USAP Perspective: Check In – Jan 2018

It’s the weekend before our first day of the spring semester. How do I feel? Well, mixed feelings mostly. On one hand, I cannot wait to see my friends and roommates again, to experience that buzz that college has when its students are on campus. On the other hand, and I know it’s selfish of me, I’m a bit disappointed that the campus will not belong to just a few of us anymore. The bustle overwhelmed me last semester. I just don’t want to go through that again. But enough of the boring stuff because today I come bearing good news.

During my winter break, I promised that I would be real with myself in 2018. To be real, I had not read a single novel for pleasure since I arrived in the States but that changed when I picked up Chimamanda Ngozi Adichie’s The Feminist Manifesto in Fifteen Suggestions. I loved it so much that I made reading as much Adichie as I could over the break my personal project. I tore through We Should All Be Feminists and Americanah before remembering that I had always wanted to read Trevor Noah’s Born a Crime. I checked that one out of the library (Side note: It’s a killer) and finished it in a day. Fast forward to Maya Angelou and C. S. Lewis (non-Narnia literature FYI) and I am coming out of this winter break a full person. I loved it! Through these books, I was able to connect with the Vicky I’ve always been, the avid reader who gets lost in the mini-universe that the writer creates and loves it. It made me feel happier, lighter and in touch with myself and the world. Enough about my book interests. Let’s move on to the music.

I’ve had two anthems since September 2017- Imagine Dragons’(epic) “Believer” and Mikky Ekko’s “Who Are You, Really?” These two songs and the books aforementioned combined presented an enlightening beginning to my year. Pain, in terms of discomfort and misery, was very real to me last year. It probably was not as bad as I imagine it to be, but it occupies a large chunk of my thoughts and memories, often overshadowing the good memories. All of it arose because I was confronted with the question of who I really was, and I discovered that I couldn’t answer it as well as I wanted to. I got accustomed to thinking that I had been lying to myself a lot and I couldn’t understand what potential had been seen in me, because honestly, I couldn’t see it (I still don’t). As the winter break comes to a close, I have had a revelations. It’s all about balance and for me, balance means reconciling the old and the new. So, I will have to find a way to bring those two together.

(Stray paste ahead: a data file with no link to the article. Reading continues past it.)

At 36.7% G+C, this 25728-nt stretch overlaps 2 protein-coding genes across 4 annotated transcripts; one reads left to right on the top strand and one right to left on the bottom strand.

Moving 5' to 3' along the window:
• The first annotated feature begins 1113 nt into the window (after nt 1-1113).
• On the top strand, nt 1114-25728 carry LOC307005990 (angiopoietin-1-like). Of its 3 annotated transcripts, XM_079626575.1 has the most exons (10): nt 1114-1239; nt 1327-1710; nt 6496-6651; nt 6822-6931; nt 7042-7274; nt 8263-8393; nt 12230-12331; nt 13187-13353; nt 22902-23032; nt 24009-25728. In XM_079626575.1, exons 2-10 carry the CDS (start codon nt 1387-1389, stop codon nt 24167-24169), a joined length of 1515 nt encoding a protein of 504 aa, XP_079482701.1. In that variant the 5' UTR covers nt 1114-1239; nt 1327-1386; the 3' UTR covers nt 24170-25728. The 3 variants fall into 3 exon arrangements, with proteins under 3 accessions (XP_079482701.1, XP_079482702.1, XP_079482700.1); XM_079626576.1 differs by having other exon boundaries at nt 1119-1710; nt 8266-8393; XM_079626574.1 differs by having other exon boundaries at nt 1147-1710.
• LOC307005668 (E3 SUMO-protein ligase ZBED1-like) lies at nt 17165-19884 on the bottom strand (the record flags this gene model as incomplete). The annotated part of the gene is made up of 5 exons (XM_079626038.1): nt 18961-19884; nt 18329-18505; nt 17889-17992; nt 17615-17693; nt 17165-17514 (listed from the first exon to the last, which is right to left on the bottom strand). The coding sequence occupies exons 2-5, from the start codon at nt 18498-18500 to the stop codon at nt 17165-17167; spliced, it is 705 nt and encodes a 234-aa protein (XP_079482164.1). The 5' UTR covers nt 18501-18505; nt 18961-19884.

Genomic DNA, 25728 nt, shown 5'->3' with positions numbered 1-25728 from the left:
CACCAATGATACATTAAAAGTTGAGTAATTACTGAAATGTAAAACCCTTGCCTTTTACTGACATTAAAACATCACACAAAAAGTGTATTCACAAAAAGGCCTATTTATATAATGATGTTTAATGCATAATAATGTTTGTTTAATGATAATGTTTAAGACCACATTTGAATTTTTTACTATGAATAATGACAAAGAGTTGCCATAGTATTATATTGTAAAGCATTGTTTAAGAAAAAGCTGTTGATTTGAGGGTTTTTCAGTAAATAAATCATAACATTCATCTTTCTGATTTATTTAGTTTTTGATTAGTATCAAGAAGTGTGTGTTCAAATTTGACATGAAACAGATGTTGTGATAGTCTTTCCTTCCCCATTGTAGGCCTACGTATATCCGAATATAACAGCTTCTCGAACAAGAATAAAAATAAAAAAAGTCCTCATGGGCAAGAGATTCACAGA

Ha! It’s easy to be the life coach in theory, but it is hard when it comes down to putting in the work. I don’t even have the plan mapped out (I still haven’t gotten the hang of planning ahead for everything, you know) even though I have identified the solution. I guess I’ll have to keep reading until I find an autobiography which resembles my life and follow it. Or if I don’t find one, then write my own. That’s a solid plan, wouldn’t you say?

Nokukhanya “Vicky” Ncube is a USAP alum from Bulawayo who is starting her second semester at Wellesley College in Massachusetts. 

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